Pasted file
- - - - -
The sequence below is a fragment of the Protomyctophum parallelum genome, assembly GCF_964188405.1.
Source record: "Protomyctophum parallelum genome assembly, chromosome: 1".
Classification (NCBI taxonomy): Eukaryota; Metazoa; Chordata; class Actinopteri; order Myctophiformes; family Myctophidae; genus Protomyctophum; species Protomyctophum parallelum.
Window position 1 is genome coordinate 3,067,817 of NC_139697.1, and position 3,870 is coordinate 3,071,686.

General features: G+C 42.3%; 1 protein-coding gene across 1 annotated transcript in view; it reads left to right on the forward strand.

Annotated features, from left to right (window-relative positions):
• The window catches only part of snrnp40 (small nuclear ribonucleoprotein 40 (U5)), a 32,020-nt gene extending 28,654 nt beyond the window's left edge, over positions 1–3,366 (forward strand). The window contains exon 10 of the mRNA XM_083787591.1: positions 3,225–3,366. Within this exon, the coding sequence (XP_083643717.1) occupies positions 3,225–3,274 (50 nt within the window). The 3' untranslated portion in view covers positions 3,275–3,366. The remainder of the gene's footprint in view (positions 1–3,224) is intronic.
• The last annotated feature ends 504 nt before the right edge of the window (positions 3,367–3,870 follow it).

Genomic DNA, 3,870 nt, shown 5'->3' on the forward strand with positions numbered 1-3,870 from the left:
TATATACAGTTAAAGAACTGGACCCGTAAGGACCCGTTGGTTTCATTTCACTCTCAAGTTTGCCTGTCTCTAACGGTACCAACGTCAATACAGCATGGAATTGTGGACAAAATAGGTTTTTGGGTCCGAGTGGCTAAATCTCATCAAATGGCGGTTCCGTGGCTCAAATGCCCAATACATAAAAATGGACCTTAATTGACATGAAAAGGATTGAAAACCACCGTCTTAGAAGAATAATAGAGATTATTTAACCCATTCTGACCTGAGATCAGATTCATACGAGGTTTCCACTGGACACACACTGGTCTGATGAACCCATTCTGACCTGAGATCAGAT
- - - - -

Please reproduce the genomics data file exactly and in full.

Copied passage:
The sequence below is a fragment of the Protomyctophum parallelum genome, assembly GCF_964188405.1.
Source record: "Protomyctophum parallelum genome assembly, chromosome: 1".
Classification (NCBI taxonomy): Eukaryota; Metazoa; Chordata; class Actinopteri; order Myctophiformes; family Myctophidae; genus Protomyctophum; species Protomyctophum parallelum.
Window position 1 is genome coordinate 3,067,817 of NC_139697.1, and position 3,870 is coordinate 3,071,686.

General features: G+C 42.3%; 1 protein-coding gene across 1 annotated transcript in view; it reads left to right on the forward strand.

Annotated features, from left to right (window-relative positions):
• The window catches only part of snrnp40 (small nuclear ribonucleoprotein 40 (U5)), a 32,020-nt gene extending 28,654 nt beyond the window's left edge, over positions 1–3,366 (forward strand). The window contains exon 10 of the mRNA XM_083787591.1: positions 3,225–3,366. Within this exon, the coding sequence (XP_083643717.1) occupies positions 3,225–3,274 (50 nt within the window). The 3' untranslated portion in view covers positions 3,275–3,366. The remainder of the gene's footprint in view (positions 1–3,224) is intronic.
• The last annotated feature ends 504 nt before the right edge of the window (positions 3,367–3,870 follow it).

Genomic DNA, 3,870 nt, shown 5'->3' on the forward strand with positions numbered 1-3,870 from the left:
TATATACAGTTAAAGAACTGGACCCGTAAGGACCCGTTGGTTTCATTTCACTCTCAAGTTTGCCTGTCTCTAACGGTACCAACGTCAATACAGCATGGAATTGTGGACAAAATAGGTTTTTGGGTCCGAGTGGCTAAATCTCATCAAATGGCGGTTCCGTGGCTCAAATGCCCAATACATAAAAATGGACCTTAATTGACATGAAAAGGATTGAAAACCACCGTCTTAGAAGAATAATAGAGATTATTTAACCCATTCTGACCTGAGATCAGATTCATACGAGGTTTCCACTGGACACACACTGGTCTGATGAACCCATTCTGACCTGAGATCAGAT